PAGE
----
Heat Roadmap Europe II - 2050   27-05-2013   Download

Heat Roadmap Europe study highlights cost-saving effects of combining energy savings in buildings with District Heating

The European Union can save at least 100 billion EUR by comprehensively addressing heating and cooling in its Energy and Climate Framework 2030. The new study, which comes as the second component of a large research effort, was performed by Aalborg University, Halmstad University and Ecofys on the initiative of Euroheat & Power

Main findings of the study

Cheaper comfort

Rising energy prices and fuel poverty are a major concern for all European governments. The study shows that ambitious targets can be achieved while keeping comfort affordable and without compromising on quality of life and health. While being ambitious to the limit of what can realistically be deemed feasible in terms of future reduction of space heat demands, additional cost savings identified by refining the energy efficiency scenario originally proposed by the EU amount to at least EUR 100 billion/year and up to EUR 146 billion/year due to a reduction of the costs for the total heating and cooling supply for buildings in the range of 15 to 22%. 

Faster decarbonisation

Redesigning the heating and cooling supply as proposed in the study provides a fast-track solution to overcoming the constraints of compact urban environments and bringing renewable energies into cities. The HRE-EE scenario tables on the efficient use of combined heat and power, biomass, solar thermal, large-scale heat pumps, individual heat pumps, geothermal energy, as well as heat from waste incineration and excess heat from industry. At the same time, the HRE-EE scenario introduces additional flexibility to the EU-EE scenario that facilitates the integration of more wind and photovoltaic power in the electricity sector. 

Better energy

The HRE-EE scenario creates a more diverse energy supply than any other EU scenario, improves the security of supply and also creates welfare and jobs within smart communities in Europe. The HRE-EE scenario uses no-regrets technologies that ensure flexibility and help avoiding lock-in effects.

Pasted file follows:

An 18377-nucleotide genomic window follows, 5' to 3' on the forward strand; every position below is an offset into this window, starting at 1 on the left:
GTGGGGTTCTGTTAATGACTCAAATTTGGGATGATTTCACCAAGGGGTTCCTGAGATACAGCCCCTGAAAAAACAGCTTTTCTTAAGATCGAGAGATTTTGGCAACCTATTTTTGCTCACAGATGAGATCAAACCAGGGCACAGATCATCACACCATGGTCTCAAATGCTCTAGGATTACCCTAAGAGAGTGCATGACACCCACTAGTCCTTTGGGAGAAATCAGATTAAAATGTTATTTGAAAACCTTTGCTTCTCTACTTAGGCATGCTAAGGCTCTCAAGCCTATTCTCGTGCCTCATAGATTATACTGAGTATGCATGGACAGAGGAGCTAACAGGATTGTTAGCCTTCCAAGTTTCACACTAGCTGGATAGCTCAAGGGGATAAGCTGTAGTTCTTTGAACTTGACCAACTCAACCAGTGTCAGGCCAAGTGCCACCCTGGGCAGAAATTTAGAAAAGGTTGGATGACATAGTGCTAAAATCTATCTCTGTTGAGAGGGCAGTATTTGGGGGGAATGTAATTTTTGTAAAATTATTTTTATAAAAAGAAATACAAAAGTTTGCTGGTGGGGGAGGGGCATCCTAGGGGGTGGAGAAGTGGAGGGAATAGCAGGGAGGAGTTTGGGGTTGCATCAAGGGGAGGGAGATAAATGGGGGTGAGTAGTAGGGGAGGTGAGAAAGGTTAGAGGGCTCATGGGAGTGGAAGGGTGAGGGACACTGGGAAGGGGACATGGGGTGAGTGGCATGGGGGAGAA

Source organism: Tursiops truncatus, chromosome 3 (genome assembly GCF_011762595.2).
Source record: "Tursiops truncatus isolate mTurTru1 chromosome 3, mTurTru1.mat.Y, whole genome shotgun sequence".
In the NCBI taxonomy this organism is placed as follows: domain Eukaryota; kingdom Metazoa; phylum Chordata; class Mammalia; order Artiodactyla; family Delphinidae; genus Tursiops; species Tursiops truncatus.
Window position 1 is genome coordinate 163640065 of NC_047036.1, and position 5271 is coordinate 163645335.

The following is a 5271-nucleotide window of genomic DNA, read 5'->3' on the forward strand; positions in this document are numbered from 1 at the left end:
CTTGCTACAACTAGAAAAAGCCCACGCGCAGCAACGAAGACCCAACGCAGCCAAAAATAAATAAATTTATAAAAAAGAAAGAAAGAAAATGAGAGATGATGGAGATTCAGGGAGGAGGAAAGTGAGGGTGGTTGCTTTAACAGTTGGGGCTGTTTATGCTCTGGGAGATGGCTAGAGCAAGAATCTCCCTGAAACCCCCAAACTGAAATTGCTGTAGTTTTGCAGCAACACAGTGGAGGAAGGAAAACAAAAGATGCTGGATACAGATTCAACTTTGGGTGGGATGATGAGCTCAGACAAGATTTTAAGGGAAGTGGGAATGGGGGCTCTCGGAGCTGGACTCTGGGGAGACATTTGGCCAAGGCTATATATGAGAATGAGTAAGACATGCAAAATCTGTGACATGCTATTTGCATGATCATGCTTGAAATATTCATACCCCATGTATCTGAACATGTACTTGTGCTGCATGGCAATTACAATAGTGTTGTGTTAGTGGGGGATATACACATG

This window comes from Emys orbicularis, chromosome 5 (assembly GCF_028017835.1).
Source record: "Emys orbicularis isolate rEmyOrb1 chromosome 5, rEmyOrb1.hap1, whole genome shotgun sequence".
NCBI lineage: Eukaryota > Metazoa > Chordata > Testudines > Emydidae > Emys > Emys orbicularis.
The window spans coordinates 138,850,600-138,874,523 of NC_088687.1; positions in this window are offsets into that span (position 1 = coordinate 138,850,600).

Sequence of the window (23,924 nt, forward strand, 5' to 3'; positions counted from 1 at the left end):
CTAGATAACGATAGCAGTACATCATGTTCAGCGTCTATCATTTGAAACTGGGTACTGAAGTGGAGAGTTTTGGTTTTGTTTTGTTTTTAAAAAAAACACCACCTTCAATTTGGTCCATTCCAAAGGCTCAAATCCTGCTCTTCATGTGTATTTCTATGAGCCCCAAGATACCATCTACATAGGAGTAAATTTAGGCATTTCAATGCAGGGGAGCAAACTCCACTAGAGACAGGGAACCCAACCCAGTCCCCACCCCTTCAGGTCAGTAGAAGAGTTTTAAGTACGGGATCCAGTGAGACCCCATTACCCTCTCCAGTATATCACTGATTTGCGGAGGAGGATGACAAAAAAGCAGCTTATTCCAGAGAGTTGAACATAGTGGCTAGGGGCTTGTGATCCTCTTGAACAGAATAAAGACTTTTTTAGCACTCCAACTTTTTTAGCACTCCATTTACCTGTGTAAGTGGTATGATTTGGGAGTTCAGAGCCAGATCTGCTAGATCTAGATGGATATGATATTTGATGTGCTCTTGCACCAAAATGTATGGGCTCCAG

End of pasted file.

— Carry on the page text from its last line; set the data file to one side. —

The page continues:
As a result, the study provides recommendations for redesigning the European heat supply with a view to achieving a well integrated energy system that effectively and efficiently delivers the benefits outlined above.

Based on the analysis, the authors consider that while lowering energy consumption in buildings is essential, District Heating and Cooling (DHC) are no-regrets options to lower the price tag under any scenario. The study shows that energy efficiency in buildings should not be considered in isolation but optimized by taking into account efficiency in energy supply, notably by expanding District Heating and Cooling and targeting reduction of fossil primary energy rather than final energy.
Re-designing the heat and cooling supply in Europe accordingly will contribute to making any chosen decarbonisation path more robust and affordable. The identified cost reductions will benefit European citizens from the most vulnerable customer to businesses and ultimately Europe’s competitiveness.


Heat Roadmap Europe 2050

First study for EU27

Focus on heat and bottom-up approach reveals considerable energy benefits for Europe:
All in one package, using simple and proven technology! District Heating.

Save money

More district heating in Europe will reduce the energy system costs considerably since local heat recycling and renewable energy use will reduce expensive energy imports, while also increasing the efficiency of both electricity and heat sectors. The overall annual cost reduction in the heating sector can be about €14 billion by 2050. This corresponds to a relative cost decrease of 11%. Socio-economic payback time is estimated to be two to three years for heat distribution pipes put into the ground to recycle more heat. Balance-of-payment benefit come in addition to all this, but have, however, not been attempted quantified.

Get more jobs

More district heating will also generate local jobs since investments will replace expensive imports of fossil fuels to Europe. Approximately 200-220.000 jobs will be created in Europe due to local investments in heat recycling, renewable energy supply, and extended or new heat grids.

Reduce emissions

Since fossil fuels are substituted with local resources, the reduced primary energy supply from fossil fuels will also reduce emissions of carbon dioxide for all heat demands served by district heating systems, with up to 13-17 %.
Secure energy supply